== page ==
Luang Prabang isn’t trying to come off as authentic, UNESCO is protecting the development and architecture, refurbishing the temples etc…why should we keep the town and other areas deprived for your viewing pleasure and to get a cheap glass of wine because you’re too involved to go grab a beer with the locals, or teach in a school.

    “made my skin crawl” really?? well I actually get the same feeling with you, and now I shall not spend any more time with you. Stop peddling false information about places, if you don’t like somewhere, use facts. You get more genuine smiles here than anywhere in the world, but of course one should not act like they are above the locals. CIAO (that’s for your benefit as I just feel its a word you probably use with your wine buddies).

  7. I have spent a couple of weeks in LP now. I’ve been in SE Asia for twelve years. LP is a nice place. There are nice restaurants and coffee shops, the people do smile (I’m not quite sure where you got the idea of Lao people rarely smiling.) and there is plenty to do and see, especially in the surrounding countryside. A few points to note are to count your change in the night market. A money changer there tried to short-change me by 400,000 kip by giving me loads of 20s and 5s. I also went in a couple of shops where the service was quite poor and the staff quite rude. Despite that, LP is good overall. Most of the people are pleasant enough. I cycled to Koaungsi waterfalls and back and enjoyed that. I did another bike ride to the Pak Ou caves; I enjoyed the ride more than the caves as they were a little busy. Tomorrow I plan to go and see some more waterfalls and swim there as well. It’s also not really that expensive in LP, plenty of places to stay for 100,000 kip or less. Noodles for 15k, pizza 50-70k, coffee 10-20k. Bike hire a little steep at 20k most places. Some of the main temples are also 20k compared to 5k for Wat Sisaket in Vientiane. They have a small supermarket in LP to help save money on food though which helps out. One final thing is that the climate is perfect now in December, not too hot and not raining.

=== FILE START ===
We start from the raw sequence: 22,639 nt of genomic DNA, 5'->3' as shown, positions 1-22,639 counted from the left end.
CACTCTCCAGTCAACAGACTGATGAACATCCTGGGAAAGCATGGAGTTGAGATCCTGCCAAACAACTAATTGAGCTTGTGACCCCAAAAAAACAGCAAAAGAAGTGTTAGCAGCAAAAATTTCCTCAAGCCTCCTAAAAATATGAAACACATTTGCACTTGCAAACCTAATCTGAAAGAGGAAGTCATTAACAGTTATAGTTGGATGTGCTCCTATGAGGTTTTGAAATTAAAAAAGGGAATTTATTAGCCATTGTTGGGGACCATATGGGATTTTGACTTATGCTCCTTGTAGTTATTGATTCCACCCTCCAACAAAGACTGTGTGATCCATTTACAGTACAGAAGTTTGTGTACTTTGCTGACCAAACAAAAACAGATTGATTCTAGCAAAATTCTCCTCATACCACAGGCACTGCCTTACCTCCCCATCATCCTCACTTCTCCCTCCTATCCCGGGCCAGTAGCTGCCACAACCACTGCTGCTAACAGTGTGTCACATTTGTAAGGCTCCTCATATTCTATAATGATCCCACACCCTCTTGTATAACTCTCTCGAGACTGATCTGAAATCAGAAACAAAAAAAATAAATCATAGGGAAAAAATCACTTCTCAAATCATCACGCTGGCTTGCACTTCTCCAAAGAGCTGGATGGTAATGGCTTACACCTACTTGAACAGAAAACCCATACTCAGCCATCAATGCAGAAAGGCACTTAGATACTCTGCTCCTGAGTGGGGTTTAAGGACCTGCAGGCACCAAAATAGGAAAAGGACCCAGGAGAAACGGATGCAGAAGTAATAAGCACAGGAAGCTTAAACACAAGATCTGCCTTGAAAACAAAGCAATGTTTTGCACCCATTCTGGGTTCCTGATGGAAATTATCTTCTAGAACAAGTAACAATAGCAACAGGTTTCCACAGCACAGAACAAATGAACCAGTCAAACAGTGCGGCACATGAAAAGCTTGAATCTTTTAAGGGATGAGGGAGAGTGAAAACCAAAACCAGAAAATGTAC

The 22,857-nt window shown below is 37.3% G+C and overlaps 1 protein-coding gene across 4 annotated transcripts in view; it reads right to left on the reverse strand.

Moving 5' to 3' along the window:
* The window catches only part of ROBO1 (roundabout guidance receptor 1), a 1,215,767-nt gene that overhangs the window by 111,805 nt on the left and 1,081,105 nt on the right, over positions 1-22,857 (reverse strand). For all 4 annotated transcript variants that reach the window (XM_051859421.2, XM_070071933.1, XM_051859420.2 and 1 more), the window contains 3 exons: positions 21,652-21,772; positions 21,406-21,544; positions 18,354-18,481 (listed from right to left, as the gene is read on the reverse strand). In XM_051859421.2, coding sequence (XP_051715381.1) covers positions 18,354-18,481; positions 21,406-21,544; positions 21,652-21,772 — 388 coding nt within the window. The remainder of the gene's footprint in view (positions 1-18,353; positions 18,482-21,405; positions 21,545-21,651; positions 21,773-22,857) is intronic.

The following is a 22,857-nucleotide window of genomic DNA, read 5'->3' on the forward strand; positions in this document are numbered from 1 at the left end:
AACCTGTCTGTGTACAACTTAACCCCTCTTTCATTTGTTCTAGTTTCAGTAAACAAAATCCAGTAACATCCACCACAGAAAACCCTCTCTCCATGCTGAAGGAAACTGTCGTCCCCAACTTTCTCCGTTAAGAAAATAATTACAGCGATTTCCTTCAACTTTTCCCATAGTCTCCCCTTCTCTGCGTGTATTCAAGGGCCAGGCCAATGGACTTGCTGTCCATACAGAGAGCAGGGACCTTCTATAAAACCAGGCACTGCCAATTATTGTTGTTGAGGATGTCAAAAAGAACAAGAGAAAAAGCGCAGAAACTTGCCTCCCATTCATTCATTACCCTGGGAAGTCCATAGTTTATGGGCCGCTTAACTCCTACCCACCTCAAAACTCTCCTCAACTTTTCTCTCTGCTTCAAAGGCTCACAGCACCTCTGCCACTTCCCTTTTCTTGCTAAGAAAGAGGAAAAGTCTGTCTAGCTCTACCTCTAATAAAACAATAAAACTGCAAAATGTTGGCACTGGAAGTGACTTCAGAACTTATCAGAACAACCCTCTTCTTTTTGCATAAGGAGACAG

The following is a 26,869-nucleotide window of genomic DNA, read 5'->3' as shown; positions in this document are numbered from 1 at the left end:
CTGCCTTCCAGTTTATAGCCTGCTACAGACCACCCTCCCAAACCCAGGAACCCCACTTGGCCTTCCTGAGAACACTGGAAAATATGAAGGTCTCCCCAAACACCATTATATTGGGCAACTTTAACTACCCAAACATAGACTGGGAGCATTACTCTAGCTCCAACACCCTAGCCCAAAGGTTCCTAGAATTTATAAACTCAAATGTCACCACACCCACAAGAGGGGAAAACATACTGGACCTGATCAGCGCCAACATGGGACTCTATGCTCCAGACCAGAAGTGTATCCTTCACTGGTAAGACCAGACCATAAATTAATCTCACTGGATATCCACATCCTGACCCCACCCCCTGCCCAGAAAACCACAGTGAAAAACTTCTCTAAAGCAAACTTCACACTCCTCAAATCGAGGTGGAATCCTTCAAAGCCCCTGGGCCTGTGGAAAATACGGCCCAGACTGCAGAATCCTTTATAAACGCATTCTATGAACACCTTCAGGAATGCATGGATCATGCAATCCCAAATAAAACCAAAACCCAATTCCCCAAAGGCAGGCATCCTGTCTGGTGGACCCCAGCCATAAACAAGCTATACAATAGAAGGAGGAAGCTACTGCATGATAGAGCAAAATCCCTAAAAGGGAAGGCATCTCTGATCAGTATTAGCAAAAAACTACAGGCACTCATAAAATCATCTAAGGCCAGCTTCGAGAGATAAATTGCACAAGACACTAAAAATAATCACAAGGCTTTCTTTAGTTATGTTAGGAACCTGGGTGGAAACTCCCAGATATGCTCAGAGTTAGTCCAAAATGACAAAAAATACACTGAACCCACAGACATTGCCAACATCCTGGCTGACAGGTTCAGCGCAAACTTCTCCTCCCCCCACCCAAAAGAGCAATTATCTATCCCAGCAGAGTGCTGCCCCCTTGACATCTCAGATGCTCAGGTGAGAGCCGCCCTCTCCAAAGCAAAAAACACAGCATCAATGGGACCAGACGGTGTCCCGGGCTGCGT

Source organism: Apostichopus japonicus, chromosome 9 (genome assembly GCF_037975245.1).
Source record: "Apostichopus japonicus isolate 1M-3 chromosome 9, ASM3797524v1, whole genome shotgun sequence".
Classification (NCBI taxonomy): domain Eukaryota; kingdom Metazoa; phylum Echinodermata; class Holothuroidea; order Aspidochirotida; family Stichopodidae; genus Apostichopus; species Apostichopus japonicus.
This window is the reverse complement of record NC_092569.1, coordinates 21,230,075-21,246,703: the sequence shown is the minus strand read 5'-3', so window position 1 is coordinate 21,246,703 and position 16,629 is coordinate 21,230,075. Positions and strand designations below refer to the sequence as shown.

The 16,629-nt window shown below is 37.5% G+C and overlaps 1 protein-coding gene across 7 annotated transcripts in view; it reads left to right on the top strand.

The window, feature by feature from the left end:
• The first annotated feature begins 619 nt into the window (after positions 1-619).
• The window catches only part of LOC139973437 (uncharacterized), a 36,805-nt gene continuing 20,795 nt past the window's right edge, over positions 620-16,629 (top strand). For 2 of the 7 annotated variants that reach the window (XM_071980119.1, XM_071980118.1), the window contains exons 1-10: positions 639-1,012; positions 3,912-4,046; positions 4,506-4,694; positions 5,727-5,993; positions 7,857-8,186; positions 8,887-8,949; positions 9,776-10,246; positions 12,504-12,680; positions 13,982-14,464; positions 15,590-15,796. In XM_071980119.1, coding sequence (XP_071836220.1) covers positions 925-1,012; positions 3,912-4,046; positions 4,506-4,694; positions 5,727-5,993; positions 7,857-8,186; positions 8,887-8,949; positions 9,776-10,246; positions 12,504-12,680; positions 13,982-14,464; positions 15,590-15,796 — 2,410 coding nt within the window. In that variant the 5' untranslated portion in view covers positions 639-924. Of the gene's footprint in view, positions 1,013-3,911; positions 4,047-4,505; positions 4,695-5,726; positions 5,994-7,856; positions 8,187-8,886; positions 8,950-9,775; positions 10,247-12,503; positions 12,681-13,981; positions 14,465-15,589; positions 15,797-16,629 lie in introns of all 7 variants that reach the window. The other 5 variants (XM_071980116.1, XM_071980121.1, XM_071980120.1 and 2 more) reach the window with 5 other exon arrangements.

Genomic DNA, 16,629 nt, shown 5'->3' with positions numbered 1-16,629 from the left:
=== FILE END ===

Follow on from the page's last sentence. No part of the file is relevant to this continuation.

8. In LP now. I agree with you that it is very touristy but so are so many places today. I started travelling in SE Asia in the early 90s and places like Thailand had loads of tourists then too. It is even busier now and places that were relatively quiet such as the whole of Indochina are tourism central now. The whole world is going the same way and is only going to get more so.

    In my recent travels I have noticed that in many places (not even in Asia) local tourists, SE Asians, Indians, Chinese, South Americans, Russians and Eastern Europeans outnumber the traditional sources of tourism – Western Europe, North America, Australasia and Japan. Everyone who has enough money wants to see the world out there and good on them. When you express your fears for Kampot I would say that is pretty snobbish and elitist. And by encouraging people to go there now you are being hypocritical.

    My suggestion to anyone a bit tired of very popular places would be to simply strike out for anywhere not in the guidebook/backpacker/package tour circuit. For example even in somewhere as full of foreigners as Thailand it is possible to to use buses and motorbikes/bicycles to visit many fascinating town and rurl areas where you will be unlikely to see more tthan a handful of other foreigners.

    As for the debate over travellers/tourists I think it is plain silly oneupmanship. Travellers are tourists! I took the slow boat to LP from Chiang Khong and many of the backpackers/travellers on board were embarrassing. They spent the two days getting very drunk, playing loud music, whooping and running up and down the roof of the boat to the irritation of the crew. They were essentially harmless and having a good time but it was hardly anything other than an imposition by inconsiderate, arrogant and childish foreigners on the locals. Luckily the Laotions seemed to take it all in good humour and I suppose see it as the crazy farangs providing them with a bit of entertainment. In the meantime I ended up sitting at the uncomfortable front of the boat with the Laotian villagers and all the sacks and crates of produce as the boat was so full. This turned out too be a blessing however as it was peaceful and the Laotian woman sitting next to me and I shared our food for lunch. A more enjoyable and memorable time than getting drunk and whooping to loud music which I can do at home.